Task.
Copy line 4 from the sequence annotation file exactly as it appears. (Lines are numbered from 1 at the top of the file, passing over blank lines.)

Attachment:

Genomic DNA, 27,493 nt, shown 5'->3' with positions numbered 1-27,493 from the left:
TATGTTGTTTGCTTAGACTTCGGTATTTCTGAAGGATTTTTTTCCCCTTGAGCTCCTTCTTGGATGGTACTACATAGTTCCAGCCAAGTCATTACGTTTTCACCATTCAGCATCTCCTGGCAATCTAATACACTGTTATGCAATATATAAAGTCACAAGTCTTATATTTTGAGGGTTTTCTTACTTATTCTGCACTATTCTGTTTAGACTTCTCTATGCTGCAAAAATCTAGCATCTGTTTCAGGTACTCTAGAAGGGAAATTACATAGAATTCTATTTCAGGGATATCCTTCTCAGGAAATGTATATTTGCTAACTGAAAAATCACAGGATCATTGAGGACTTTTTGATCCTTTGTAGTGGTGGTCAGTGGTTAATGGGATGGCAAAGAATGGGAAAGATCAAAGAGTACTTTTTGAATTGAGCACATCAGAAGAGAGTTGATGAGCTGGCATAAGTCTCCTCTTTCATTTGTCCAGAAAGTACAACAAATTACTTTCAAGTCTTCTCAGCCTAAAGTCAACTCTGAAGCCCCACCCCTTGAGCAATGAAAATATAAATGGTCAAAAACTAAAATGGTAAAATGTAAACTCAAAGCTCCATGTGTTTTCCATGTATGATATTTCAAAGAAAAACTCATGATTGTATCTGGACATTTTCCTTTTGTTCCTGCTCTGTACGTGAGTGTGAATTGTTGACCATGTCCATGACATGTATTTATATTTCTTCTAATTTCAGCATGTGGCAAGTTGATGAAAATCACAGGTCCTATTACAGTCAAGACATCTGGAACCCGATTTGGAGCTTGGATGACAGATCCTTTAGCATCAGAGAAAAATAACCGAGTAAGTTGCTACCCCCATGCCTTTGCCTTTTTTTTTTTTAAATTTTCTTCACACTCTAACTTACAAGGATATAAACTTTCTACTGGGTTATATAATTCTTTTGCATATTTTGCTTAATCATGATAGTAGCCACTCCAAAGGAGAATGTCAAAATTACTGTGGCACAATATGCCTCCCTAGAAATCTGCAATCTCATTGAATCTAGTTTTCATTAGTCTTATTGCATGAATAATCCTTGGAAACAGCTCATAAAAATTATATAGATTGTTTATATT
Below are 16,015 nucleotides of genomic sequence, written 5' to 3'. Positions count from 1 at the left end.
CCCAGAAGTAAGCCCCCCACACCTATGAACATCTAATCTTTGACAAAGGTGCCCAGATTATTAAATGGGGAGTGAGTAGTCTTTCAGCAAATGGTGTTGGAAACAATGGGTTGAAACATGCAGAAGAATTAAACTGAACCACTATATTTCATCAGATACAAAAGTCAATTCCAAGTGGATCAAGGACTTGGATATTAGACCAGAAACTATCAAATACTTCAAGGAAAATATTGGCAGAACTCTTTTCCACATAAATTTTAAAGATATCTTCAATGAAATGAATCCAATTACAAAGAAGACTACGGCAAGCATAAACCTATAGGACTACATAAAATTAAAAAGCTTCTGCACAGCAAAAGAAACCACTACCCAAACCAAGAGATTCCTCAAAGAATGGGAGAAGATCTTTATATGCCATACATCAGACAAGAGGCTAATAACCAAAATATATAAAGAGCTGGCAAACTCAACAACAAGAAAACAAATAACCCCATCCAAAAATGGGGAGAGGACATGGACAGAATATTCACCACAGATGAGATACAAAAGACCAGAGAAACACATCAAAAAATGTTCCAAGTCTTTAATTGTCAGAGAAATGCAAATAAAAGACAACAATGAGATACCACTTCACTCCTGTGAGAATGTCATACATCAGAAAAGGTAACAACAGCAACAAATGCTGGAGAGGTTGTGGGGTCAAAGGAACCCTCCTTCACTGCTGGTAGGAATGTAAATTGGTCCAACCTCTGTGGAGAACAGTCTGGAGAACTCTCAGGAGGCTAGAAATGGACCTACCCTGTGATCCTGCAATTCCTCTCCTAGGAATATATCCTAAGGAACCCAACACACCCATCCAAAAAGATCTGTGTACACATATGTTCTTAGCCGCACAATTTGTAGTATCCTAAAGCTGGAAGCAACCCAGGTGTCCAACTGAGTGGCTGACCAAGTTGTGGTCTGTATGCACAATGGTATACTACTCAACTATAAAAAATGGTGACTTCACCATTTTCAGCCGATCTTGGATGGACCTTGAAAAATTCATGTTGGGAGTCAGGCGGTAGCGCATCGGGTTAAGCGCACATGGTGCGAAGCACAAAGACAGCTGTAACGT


CCCAGAAGTAAGCCCCCCACACCTATGAACATCTAATCTTTGACAAAGGTGCCCAGATTATTAAATGGGGAGTGAGTAGTCTTTCAGCAAATGGTGTTGGAAACAATGGGTTGAAACATGCAGAAGAATTAAACTGAACCACTATATTTCATCAGATACAAAAGTCAATTCCAAGTGGATCAAGGACTTGGATATTAGACCAGAAACTATCAAATACTTCAAGGAAAATATTGGCAGAACTCTTTTCCACATAAATTTTAAAGATATCTTCAATGAAATGAATCCAATTACAAAGAAGACTACGGCAAGCATAAACCTATAGGACTACATAAAATTAAAAAGCTTCTGCACAGCAAAAGAAACCACTACCCAAACCAAGAGATTCCTCAAAGAATGGGAGAAGATCTTTATATGCCATACATCAGACAAGAGGCTAATAACCAAAATATATAAAGAGCTGGCAAACTCAACAACAAGAAAACAAATAACCCCATCCAAAAATGGGGAGAGGACATGGACAGAATATTCACCACAGATGAGATACAAAAGACCAGAGAAACACATCAAAAAATGTTCCAAGTCTTTAATTGTCAGAGAAATGCAAATAAAAGACAACAATGAGATACCACTTCACTCCTGTGAGAATGTCATACATCAGAAAAGGTAACAACAGCAACAAATGCTGGAGAGGTTGTGGGGTCAAAGGAACCCTCCTTCACTGCTGGTAGGAATGTAAATTGGTCCAACCTCTGTGGAGAACAGTCTGGAGAACTCTCAGGAGGCTAGAAATGGACCTACCCTGTGATCCTGCAATTCCTCTCCTAGGAATATATCCTAAGGAACCCAACACACCCATCCAAAAAGATCTGTGTACACATATGTTCTTAGCCGCACAATTTGTAGTATCCTAAAGCTGGAAGCAACCCAGGTGTCCAACTGAGTGGCTGACCAAGTTGTGGTCTGTATGCACAATGGTATACTACTCAACTATAAAAAATGGTGACTTCACCATTTTCAGCCGATCTTGGATGGACCTTGAAAAATTCATGTTGGGAGTCAGGCGGTAGCGCATCGGGTTAAGCGCACATGGTGCGAAGCACAAAGACAGCTGTAACGT